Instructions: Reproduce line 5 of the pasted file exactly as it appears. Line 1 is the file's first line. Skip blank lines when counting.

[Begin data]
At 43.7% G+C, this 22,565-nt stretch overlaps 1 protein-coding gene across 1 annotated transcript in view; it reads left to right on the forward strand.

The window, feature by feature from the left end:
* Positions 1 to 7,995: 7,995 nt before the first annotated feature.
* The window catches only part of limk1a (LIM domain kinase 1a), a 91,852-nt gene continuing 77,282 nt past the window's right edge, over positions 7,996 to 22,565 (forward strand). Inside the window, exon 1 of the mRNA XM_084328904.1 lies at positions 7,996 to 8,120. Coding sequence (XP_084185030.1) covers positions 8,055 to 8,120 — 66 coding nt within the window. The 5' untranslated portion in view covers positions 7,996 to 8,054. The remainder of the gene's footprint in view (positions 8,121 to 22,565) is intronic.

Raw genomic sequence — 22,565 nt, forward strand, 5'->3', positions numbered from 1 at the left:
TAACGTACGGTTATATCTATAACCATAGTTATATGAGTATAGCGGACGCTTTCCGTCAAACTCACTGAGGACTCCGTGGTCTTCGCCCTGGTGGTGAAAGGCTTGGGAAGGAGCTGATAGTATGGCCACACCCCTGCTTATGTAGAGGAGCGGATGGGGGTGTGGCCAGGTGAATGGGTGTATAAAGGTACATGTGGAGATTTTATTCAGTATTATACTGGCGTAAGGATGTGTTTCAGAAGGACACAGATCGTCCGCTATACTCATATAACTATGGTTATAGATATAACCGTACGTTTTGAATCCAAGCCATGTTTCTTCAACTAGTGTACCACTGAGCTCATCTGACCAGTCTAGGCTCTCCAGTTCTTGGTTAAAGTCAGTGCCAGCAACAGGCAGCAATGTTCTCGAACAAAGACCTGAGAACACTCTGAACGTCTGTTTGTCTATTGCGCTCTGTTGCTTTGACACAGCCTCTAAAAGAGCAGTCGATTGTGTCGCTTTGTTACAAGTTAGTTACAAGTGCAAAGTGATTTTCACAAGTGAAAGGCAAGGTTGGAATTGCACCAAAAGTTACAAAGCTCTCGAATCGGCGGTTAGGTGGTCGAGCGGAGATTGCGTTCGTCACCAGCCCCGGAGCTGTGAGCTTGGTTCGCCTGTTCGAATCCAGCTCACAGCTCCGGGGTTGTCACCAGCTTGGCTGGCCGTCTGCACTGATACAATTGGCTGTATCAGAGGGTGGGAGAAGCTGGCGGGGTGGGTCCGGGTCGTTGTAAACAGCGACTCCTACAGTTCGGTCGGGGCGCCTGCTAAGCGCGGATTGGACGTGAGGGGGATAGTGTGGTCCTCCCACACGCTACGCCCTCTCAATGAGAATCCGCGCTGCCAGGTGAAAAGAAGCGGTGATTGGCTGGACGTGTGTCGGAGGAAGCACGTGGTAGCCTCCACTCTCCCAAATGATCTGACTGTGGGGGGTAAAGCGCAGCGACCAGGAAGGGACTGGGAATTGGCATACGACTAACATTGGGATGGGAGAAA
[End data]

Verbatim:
Raw genomic sequence — 22,565 nt, forward strand, 5'->3', positions numbered from 1 at the left: